Monday, May 17, 2010

Book Review – The Climate Crisis by David Archer and Stefan Rahmstorf (2010)

The IPCC AR4 report too technical for you? Want to learn about the climate change? Then this is a good book for you. “The Climate Crisis: An Introductory Guide to Climate Change” by climatologists David Archer and Stefan Rahmstorf was published this year and does a decent job of explaining the status of climate science to non-scientists.

That doesn’t mean the book isn’t technical. It is chock full of color graphics, charts, tables, and photographs documenting every aspect of climate science. But the authors work hard to present the information in language that educated non-scientists and scientists and professionals in other fields can more readily understand. Overall they accomplish this goal, though I do think that parts of the book are still technical enough to confuse your “average Joe.” Conversely, I don’t think they explain some of the charts well enough – there is a tendency to have a narrative and reference a chart or graph, but then not explain the graph in detail. This is intentional as the book is designed to communicate the information on a level that non-climatologists can understand, but I did find myself wanting to drill into the figures more than was enabled.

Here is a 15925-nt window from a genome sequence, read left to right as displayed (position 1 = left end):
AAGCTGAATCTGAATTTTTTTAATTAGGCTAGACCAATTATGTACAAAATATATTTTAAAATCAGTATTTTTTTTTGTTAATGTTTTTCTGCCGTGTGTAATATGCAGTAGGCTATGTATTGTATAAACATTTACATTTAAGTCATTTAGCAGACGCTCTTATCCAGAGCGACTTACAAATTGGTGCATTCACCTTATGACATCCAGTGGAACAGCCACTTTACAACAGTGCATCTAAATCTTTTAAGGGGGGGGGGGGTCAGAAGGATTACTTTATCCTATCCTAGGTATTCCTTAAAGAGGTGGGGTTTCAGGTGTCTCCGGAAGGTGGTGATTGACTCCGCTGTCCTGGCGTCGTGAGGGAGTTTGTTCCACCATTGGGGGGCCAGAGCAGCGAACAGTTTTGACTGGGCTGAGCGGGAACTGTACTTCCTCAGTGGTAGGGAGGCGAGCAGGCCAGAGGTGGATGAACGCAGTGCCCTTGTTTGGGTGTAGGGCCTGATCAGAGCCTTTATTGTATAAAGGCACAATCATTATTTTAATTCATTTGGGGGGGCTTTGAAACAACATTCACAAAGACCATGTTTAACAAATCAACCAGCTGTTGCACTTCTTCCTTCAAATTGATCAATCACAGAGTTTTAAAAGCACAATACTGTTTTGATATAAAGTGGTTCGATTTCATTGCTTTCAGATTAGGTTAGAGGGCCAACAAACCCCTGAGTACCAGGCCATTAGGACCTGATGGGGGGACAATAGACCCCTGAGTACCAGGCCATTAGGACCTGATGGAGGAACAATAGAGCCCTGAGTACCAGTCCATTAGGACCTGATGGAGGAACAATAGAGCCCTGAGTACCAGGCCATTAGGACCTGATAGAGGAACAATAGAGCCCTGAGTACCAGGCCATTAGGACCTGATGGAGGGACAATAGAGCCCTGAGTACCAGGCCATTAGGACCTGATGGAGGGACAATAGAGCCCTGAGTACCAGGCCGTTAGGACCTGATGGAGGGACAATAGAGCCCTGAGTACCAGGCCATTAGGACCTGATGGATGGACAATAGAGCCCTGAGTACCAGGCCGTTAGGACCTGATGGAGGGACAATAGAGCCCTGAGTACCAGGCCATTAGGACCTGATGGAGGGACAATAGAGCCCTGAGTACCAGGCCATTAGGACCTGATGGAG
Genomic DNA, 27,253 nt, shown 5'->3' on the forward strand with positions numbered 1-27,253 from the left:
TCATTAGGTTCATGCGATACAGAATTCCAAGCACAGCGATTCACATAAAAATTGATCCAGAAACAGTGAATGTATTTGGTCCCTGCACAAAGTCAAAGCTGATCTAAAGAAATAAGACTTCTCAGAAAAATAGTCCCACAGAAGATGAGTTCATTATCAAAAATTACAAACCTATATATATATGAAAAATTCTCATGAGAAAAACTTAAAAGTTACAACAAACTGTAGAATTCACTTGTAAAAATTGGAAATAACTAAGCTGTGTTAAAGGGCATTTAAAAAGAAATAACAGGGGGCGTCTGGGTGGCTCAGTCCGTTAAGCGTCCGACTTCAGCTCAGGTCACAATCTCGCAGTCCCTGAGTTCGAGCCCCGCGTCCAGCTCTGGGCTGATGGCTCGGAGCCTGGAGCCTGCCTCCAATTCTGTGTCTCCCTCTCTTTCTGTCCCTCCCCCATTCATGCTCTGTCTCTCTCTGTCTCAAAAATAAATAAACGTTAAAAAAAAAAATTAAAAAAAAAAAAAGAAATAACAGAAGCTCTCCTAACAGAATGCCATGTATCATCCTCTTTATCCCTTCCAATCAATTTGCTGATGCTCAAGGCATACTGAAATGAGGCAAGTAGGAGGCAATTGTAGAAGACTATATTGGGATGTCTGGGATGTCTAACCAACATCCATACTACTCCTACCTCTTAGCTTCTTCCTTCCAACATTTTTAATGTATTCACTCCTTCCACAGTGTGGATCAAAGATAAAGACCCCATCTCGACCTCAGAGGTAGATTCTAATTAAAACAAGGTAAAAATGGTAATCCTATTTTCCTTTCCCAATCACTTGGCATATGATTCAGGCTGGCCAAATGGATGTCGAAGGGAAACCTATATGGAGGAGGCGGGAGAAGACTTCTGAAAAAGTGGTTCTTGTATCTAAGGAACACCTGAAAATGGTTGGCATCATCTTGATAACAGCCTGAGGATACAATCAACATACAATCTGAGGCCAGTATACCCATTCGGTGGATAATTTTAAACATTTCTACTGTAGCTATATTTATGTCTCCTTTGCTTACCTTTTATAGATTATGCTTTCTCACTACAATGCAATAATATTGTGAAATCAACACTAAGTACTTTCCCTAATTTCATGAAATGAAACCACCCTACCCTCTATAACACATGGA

Still, these are minor quibbles and I find the book to be a very useful addition to the reading list of anyone interested in the topic of global warming or climate change. The authors are both practicing climatologists and professors of climate science. Rahmstorf was one of the lead authors in the most recent IPCC Fourth Assessment Report (called AR4). Both contribute to the blog on the topic.

The book itself focuses on the state of the science and looks at what evidence of climate change we have already seen, what is happening with snow and ice in various parts of the world, how the oceans are changing, and how climate is measured. They also have chapters on what we might see in the future with respect to climate change, impacts of those changes, and how we can avoid the worst of it. They briefly touch on climate policy in the last chapter, but they focus on the need for action, the global nature of the cooperation required, and the differences between developed and developing nations, rather than discussing any specific policy solution.

I definitely recommend the book. Readers will find it both informative and enlightening.

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